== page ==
Data Cleaning with Pandas 1 – (I), Hands-on*
Karrie Kehoe and Max Harlow
Data cleaning can feel more like data penance, but Pandas can ease your pain, allowing you to clean and structure your data with minimal hassle. Jupyter Notebook’s interactive environment helps you keep track of your changes and allows you to explore your data.
Participants can expect to learn how to clean large complicated datasets quickly and learn how to explore data too large for Excel by using the browser based Jupyter Notebook.
Participants should have previous experience of coding at a basic level or more.

Data Wrangling with Pandas 2 – (I), Hands-on*
Karrie Kehoe and Max Harlow
Your data is squeaky clean and ready to go – time to dig deep and start hunting for those elusive leads. Pandas allows you to quickly and easily perform statistical analysis on your data helping you to mine for stories and look for outliers.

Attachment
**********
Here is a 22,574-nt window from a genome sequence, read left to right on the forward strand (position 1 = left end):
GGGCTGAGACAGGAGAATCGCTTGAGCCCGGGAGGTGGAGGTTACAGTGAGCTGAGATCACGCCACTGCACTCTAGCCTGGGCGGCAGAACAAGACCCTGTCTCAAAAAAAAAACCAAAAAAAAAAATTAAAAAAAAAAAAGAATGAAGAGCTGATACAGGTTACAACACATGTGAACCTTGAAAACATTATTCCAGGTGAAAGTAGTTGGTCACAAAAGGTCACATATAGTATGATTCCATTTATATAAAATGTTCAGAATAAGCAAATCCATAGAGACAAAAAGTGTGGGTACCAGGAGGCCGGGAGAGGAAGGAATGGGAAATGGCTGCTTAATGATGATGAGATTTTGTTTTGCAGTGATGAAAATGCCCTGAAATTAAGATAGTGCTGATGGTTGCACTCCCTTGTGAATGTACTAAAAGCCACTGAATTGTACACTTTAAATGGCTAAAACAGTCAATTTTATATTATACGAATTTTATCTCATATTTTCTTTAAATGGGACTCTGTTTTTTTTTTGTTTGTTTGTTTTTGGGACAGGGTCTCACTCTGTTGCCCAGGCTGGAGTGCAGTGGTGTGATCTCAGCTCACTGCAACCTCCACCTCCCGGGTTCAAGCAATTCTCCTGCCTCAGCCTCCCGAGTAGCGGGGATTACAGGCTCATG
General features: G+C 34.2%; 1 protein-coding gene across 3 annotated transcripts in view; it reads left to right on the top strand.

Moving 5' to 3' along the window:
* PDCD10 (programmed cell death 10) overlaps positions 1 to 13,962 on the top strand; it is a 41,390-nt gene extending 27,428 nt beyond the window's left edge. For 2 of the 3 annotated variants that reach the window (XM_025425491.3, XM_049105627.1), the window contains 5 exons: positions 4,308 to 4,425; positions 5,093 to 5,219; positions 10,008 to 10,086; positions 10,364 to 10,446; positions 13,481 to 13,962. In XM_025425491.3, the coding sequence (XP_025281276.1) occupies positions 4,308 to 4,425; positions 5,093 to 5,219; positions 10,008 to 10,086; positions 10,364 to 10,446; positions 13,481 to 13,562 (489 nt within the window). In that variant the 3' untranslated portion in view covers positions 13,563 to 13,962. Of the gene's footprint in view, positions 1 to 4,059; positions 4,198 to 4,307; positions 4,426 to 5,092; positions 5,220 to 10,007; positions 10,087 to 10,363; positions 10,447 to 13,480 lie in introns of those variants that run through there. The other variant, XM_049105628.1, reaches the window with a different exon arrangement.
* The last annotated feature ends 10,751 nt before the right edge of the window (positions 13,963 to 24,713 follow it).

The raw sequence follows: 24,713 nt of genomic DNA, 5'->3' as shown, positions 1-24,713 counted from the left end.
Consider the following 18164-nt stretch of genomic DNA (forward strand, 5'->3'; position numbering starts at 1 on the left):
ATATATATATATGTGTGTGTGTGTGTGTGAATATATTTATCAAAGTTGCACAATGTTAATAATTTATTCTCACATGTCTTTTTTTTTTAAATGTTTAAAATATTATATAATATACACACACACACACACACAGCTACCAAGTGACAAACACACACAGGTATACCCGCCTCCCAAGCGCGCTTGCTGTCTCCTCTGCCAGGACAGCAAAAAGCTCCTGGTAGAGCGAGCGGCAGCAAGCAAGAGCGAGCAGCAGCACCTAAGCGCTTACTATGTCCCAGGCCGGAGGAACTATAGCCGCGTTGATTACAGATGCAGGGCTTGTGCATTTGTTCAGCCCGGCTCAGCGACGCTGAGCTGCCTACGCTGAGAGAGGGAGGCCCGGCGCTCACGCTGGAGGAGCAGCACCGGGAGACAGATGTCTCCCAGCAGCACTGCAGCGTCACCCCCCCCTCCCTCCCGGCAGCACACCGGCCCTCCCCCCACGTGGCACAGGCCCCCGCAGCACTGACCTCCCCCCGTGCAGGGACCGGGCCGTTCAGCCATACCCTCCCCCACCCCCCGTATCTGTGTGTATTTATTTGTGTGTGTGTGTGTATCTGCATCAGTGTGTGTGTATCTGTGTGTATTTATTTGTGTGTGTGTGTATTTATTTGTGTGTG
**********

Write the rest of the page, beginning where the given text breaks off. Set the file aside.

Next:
Participants can expect to learn programmatic methods to analyse large datasets and to visualise their results within Jupyter Notebook.
Participants should have previous experience of coding at a basic level or more.

*Why Python? 

Python makes it easy to replicate your analysis at a later stage and reduces the threat of human error that many face in Excel. It’s also shareable within teams and allows you to document and explain your work within the notebook so you can come back to it later and easily pick up from where you left off.
There are no upper limits in terms of data size, you can use Python on a csv with 10 rows or a billion. You get to a point where the limitation is the speed of the RAM on your machine, at which point you need to switch to a server.

Dealing with Large Datasets
Jonathan Stoneman
What do you do when faced with a really big dataset for the first time? Using examples, Jonathan Stoneman will discuss approaches that help reduce a daunting mountain of data to a manageable mass.